The whole thing is a sheer delight, with the lovely Rosalie, the wild and wayward Mr Magnifico, the captivating, zany, oddly tender Little Bigman, and the guitar-led opener Follow The Dollar just some of the highlights from a lavish eleven-song banquet.
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3 of 3 people found the following review helpful By C. M. Knowles on 9 July 2008
Format: Audio CD
This is modern British folk with a specifically English twist - not eccentric but gloriously idiosyncratic. It is personal without being maudlin, melodious but never mawkish. And yet there is something touching about it that is close to poetic. Bracing, timeless stuff.
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7 of 8 people found the following review helpful By Vagabond on 9 Aug. 2008
Format: Audio CD Verified Purchase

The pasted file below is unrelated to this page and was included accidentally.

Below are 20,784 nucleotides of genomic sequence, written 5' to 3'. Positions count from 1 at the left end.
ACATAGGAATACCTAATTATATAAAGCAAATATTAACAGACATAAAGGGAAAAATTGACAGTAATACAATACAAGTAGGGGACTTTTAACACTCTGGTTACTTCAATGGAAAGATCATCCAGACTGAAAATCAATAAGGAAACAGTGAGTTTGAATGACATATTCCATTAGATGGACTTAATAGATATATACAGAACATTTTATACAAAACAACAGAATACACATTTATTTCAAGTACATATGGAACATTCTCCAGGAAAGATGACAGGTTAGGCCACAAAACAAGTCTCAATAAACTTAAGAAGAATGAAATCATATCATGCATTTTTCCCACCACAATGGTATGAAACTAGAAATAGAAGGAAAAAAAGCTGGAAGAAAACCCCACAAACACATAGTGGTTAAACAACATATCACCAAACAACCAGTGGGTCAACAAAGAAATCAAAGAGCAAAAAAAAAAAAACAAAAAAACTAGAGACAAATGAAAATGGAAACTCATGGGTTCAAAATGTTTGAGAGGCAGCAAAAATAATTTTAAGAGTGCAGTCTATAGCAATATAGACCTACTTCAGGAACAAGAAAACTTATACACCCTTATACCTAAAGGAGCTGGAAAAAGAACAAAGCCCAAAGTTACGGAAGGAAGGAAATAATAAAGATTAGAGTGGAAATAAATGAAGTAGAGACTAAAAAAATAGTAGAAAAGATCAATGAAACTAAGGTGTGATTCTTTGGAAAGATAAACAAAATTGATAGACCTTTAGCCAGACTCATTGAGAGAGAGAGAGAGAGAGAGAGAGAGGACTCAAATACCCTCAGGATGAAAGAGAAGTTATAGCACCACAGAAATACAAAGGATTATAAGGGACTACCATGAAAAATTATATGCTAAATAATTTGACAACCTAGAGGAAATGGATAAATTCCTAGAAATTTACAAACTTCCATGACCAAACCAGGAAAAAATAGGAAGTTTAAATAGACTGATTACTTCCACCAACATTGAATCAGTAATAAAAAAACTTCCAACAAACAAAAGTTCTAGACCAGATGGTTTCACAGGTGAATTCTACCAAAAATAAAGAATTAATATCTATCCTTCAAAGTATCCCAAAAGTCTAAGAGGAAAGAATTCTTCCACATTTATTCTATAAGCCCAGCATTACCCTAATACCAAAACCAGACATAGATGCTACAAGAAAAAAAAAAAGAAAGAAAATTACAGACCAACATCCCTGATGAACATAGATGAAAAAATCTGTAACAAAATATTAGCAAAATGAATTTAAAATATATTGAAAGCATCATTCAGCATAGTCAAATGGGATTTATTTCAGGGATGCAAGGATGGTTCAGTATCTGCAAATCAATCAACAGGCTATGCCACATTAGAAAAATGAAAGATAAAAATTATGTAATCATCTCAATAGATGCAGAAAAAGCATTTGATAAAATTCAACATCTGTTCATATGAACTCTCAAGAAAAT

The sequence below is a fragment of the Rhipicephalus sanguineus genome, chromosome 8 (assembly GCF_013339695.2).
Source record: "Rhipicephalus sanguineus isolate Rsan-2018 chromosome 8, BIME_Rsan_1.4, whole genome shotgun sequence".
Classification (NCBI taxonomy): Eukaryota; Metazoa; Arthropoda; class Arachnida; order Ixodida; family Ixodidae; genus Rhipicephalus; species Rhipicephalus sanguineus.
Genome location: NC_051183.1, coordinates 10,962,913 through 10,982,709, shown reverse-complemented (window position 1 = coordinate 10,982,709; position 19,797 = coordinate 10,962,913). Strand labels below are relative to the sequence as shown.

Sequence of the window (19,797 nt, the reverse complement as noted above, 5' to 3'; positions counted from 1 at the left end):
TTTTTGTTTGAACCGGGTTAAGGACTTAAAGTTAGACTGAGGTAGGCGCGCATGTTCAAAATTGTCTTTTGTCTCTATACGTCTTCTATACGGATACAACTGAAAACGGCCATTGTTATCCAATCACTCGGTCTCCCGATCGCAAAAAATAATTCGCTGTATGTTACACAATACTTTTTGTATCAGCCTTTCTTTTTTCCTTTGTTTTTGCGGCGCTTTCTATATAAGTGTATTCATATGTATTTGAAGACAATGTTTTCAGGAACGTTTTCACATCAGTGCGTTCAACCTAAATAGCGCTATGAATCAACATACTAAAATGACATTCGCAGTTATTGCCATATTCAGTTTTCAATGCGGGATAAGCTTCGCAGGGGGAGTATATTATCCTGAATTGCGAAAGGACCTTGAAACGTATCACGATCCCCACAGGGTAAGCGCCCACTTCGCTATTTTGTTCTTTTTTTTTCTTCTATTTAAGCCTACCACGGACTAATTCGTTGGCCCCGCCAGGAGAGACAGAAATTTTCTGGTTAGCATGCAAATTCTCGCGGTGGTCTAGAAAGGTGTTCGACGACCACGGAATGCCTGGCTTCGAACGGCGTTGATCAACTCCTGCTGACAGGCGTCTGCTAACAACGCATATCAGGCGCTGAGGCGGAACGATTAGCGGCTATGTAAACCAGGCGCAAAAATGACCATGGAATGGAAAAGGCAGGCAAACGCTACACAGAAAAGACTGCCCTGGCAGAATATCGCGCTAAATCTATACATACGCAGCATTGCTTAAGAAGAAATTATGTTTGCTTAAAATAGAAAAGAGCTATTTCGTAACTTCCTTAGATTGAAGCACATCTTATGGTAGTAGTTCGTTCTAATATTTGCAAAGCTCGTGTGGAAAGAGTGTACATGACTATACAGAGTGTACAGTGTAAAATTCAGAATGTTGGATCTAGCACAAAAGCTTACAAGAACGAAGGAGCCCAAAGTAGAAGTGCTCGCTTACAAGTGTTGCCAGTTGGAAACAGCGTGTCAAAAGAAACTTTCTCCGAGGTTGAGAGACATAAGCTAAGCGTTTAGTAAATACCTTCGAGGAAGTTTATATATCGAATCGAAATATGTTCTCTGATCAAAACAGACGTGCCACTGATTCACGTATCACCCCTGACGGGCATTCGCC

Now, this is a difficult album to recommend. Ultimately all reviews are redundant as it comes down to personal taste at the end of the day. If you're a fan of Eliza's material across the board then it's a fair bet that this is for you as it outshines all of her previous self-written, less folky material. She's learned her craft well and this is a very polished collection of songs, made even more impressive by her restrained vocals and sharp wit. If you're after traditional arrangements/songs then you won't find them here. If you are strictly a fan of Eliza's folk music, then this isn't probably for you either. As one reviewer has said, you can't compare this album to anything else. Each track is as different as the last and so to even brand the album as a whole would be a waste of time. You could say certain tracks are done in a certain style, Oranges & Seasalt being big band(ish). The nearest comparison I can think of as a whole is the way in which Bellowhead have taken folk music and done something very bold and loud and clever with an off-beat approach. Spiers and Boden even make their now obligatory appearances on Dreams. I was also slightly reminded of Voltaire for the same reasons. Dreams is not trad or even folk as such, but a collection of very from-left-field and catchy tunes. I'm not a particular fan of Eliza's more contemporary offerings and the trad arr heavy Rough Music is one of my all-time favourite albums, so I had this album on order just because it's Eliza and wasn't expecting much from this outing. I was wrong. The first track is my least favourite and so things didn't bode well on first play what with my preconceptions and it's also one of those albums that catches you out, so a few listens are needed to get comfortable with it.Read more ›